East Providence proposes improvements to existing zoning regulations - by William Fazioli

May 14, 2021 - Rhode Island

He who hesitates loses. Prior to COVID-19 certain social trends were already impacting economic development decisions. Post COVID-19 these patterns have accelerated and continue to become even more amplified. Now more than ever communities must act to map out a strategy early in the economic recovery to fully leverage the opportunities at hand. A key component of this process is to reexamine a community’s local zoning code.

William Fazioli

The pandemic has had a lasting impact on work preferences, the demand for office space and other commercial space including local retail. Often existing zoning regulations can inhibit successful adaptive reuse of properties which can stymie long term growth.

The inflexibility of land use regulations can restrict the ability of property owners to react quickly to market trends. If unaddressed the outcome of overly restrictive policies will be a series of vacant underutilized buildings occupying central corridors. This often leads to a downward spiral of decline, further disinvestment and ultimately abandonment.  

Mixed-use zoning has emerged as a smart choice for communities looking to revitalize tired central business districts. Expanding the by right use of properties allows owners to adapt their properties to more productive and profitable uses. Flexible zoning ordinances can create activity centers which promote better connectivity and walkability. Increased density leads to more environmentally friendly land use and reduces reliance on car dependency. In addition, progressive zoning regulations can promote new residential alternatives, especially affordable housing units. 

East Providence is proposing sweeping improvements to its current zoning regulations. These improvements are targeted to entice investment in the city’s older central business districts. Many parcels located in these areas are underutilized due to outdated land use policies. By introducing mixed-use zoning overlays, the permitted uses for these properties will be greatly expanded. This will enable property owners the opportunity to develop sites in smart ways that reflect current real estate trends.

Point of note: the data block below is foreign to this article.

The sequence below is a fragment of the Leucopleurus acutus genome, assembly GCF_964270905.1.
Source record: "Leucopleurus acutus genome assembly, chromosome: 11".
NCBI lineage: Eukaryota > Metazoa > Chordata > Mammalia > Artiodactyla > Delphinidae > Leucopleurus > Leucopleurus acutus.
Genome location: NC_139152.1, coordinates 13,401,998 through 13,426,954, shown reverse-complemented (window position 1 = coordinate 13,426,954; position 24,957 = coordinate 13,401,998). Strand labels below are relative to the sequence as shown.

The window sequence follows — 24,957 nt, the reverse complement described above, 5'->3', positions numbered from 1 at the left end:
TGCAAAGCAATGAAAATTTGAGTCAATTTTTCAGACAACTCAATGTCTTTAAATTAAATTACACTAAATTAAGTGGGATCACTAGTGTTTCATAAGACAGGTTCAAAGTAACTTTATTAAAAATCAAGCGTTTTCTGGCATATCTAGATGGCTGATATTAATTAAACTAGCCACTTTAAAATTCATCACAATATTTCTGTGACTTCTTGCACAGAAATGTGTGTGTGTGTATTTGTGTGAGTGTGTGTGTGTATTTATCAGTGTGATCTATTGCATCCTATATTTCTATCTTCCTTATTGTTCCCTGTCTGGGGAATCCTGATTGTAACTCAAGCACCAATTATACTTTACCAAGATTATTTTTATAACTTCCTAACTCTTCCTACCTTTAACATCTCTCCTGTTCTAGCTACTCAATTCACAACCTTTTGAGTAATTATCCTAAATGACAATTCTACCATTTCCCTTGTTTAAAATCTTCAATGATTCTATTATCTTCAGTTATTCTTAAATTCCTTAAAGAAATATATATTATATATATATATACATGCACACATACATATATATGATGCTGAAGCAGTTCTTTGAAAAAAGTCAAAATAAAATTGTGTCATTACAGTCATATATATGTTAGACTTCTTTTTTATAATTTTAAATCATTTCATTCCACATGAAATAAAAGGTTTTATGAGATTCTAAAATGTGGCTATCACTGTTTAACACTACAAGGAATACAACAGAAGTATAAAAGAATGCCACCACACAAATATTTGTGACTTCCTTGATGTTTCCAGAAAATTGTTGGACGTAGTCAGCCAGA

The city has collaborated with regional developers and community stakeholders to draft a set of policies which are designed to attract in-fill development in older commercial corridors. The new regulations will allow for residential, office and retail structures to occupy street fronts in the same development. Sample permitted uses include live/workspace, small scale artisans, design studio and multi-family housing. Further, lower minimum parking requirements will encourage better connectivity for pedestrians & bicycle users. Mixed-use zoning will also require lower capital investments for communities since it will utilize existing transportation, water and sewer infrastructure systems.

Lastly, as more employers offer remote working arrangements to employees, local leaders should prepare to provide workers with options outside their homes to do their jobs. As the virus recedes and public health conditions improve, workers will relish the flexibility to work in coffee shops, libraries, public parks, or in rented flex spaces. A goal of these reforms is to create mixed-use corridors that provide workers with attractive public and private gathering places as well as accessible transit hubs of the “new normal” economy.

William Fazioli is the director of planning & economic development for the city of East Providence, RI. 



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